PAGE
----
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Australia’s complicity in War Crimes
by liz Monday, Apr 26 2010, 8:54pm
international / injustice/law / commentary

It is high time Aussies pulled their insular, xenophobic heads out of their arses and FACED some home truths regarding our conscious complicity in War Crimes. The most infamous and enduring in recent history is of course successive government cover-ups of the cold blooded MURDER of five Australian journalists in Balibo, in 1975. Beginning with Whitlam and (then) Foreign Minister, Gareth ‘zillions in oil’ Evans and extending to OVERT LIAR and WAR CRIMINAL John ‘aluminium tubing’ Howard and the Iraq civilian HOLOCAUST; through to the present servile government and the Sri Lankan military’s brazen summary executions of suspected LTTE fighters and the concentration of almost the entire Tamil population in camps not fit for human habitation. It should not be forgotten that the Sri Lankan ambassador to the UN, Palitha ‘only losers get tried for war crimes’ Kohona, holds dual Australian and Sri Lankan citizenship. We, as a moral nation, have RESPONSIBILITIES!

Palitha Kohona (right) attends President at State reception, note flag!
Palitha Kohona (right) attends President at State reception, note flag!

A nation that prides itself on an egalitarian ideal and the ‘fair go’ cannot afford to tolerate brazen injustices and crimes from our leaders or close neighbours. It is high time we confronted ourselves and applied legal remedies where necessary, beginning with the KNOWN brazen criminals in our midst regardless of their station in society. Who the hell do they think they are flouting Laws that apply to ALL of us!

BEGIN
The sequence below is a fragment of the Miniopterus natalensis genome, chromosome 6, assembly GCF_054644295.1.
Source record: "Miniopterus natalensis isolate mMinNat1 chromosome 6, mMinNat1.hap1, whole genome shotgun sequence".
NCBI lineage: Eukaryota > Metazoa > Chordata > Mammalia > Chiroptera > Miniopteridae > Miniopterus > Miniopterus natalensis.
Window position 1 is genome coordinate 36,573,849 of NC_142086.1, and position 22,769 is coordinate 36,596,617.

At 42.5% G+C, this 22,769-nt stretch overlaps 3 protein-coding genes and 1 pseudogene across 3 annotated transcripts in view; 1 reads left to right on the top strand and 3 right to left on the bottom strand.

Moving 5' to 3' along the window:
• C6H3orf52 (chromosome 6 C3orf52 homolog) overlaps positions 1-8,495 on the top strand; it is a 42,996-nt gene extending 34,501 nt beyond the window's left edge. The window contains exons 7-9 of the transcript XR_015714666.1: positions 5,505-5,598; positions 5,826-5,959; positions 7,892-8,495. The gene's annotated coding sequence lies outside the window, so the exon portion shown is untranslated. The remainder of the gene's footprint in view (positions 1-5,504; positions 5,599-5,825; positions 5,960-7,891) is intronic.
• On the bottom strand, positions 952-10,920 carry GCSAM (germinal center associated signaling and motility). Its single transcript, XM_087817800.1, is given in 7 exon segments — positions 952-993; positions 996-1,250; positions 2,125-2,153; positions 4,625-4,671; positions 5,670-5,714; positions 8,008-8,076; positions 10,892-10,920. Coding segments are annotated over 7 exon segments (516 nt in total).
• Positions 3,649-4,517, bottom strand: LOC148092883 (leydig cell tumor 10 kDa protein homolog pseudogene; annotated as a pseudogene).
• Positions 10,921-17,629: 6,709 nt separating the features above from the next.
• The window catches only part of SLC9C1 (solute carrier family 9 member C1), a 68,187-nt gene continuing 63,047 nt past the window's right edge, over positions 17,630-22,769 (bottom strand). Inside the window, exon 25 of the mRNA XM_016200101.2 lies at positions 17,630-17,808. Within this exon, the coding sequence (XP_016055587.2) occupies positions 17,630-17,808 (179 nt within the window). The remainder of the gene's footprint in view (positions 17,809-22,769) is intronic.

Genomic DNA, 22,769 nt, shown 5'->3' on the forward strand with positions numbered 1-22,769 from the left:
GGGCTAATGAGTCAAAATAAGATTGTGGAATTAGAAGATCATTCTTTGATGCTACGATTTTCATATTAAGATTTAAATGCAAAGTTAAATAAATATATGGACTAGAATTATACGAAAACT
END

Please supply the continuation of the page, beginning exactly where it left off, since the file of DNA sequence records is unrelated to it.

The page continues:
Laying blame on Corporate controlled USA and its military – the ‘satellite assisted’ Sri Lankan planned blitzkrieg of the LTTE, support for the Indonesian Suharto dictatorship and leading the civilian holocaust in Iraq/Central Asia – is not a solution, though US involvement in most of the world’s major war crimes is a given these days. Australia remains a sovereign nation and has very clear obligations and responsibilities to its citizens and the international community.

The current Labor government, known to be shamelessly servile to Wall St, Big Business and Washington seems to have forgotten that the resource wealth of this nation belongs to the public – that is the PEOPLE -- NOT the private Transnational Corporate sector; a proposal to inflict a 40% tax on all mining corporations, currently engaged in the wholesale rape of the nation’s wealth, is currently being discussed. Our view is that an imposed tax rate should not fall below 70% -- whose wealth? A larger percentage of the trillions in profits could then be returned to the nation instead of disappearing in offshore coffers.